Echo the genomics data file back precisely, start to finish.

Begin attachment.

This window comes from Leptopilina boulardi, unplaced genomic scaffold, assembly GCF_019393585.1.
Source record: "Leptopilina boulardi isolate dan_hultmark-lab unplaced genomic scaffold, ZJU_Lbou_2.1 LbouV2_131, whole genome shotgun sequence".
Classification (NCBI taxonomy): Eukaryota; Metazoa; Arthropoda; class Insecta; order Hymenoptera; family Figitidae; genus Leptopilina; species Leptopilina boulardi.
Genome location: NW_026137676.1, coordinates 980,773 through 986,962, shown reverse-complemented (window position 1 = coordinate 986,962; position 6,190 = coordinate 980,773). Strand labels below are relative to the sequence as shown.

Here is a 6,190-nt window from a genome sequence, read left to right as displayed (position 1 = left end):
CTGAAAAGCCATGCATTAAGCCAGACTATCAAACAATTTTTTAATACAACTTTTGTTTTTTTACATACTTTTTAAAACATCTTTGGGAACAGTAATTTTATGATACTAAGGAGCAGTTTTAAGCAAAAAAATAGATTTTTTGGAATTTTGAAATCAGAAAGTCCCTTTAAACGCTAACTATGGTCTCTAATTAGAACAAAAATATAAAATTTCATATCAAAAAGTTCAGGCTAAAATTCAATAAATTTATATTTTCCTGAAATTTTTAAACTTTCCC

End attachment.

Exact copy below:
This window comes from Leptopilina boulardi, unplaced genomic scaffold, assembly GCF_019393585.1.
Source record: "Leptopilina boulardi isolate dan_hultmark-lab unplaced genomic scaffold, ZJU_Lbou_2.1 LbouV2_131, whole genome shotgun sequence".
Classification (NCBI taxonomy): Eukaryota; Metazoa; Arthropoda; class Insecta; order Hymenoptera; family Figitidae; genus Leptopilina; species Leptopilina boulardi.
Genome location: NW_026137676.1, coordinates 980,773 through 986,962, shown reverse-complemented (window position 1 = coordinate 986,962; position 6,190 = coordinate 980,773). Strand labels below are relative to the sequence as shown.

Here is a 6,190-nt window from a genome sequence, read left to right as displayed (position 1 = left end):
CTGAAAAGCCATGCATTAAGCCAGACTATCAAACAATTTTTTAATACAACTTTTGTTTTTTTACATACTTTTTAAAACATCTTTGGGAACAGTAATTTTATGATACTAAGGAGCAGTTTTAAGCAAAAAAATAGATTTTTTGGAATTTTGAAATCAGAAAGTCCCTTTAAACGCTAACTATGGTCTCTAATTAGAACAAAAATATAAAATTTCATATCAAAAAGTTCAGGCTAAAATTCAATAAATTTATATTTTCCTGAAATTTTTAAACTTTCCC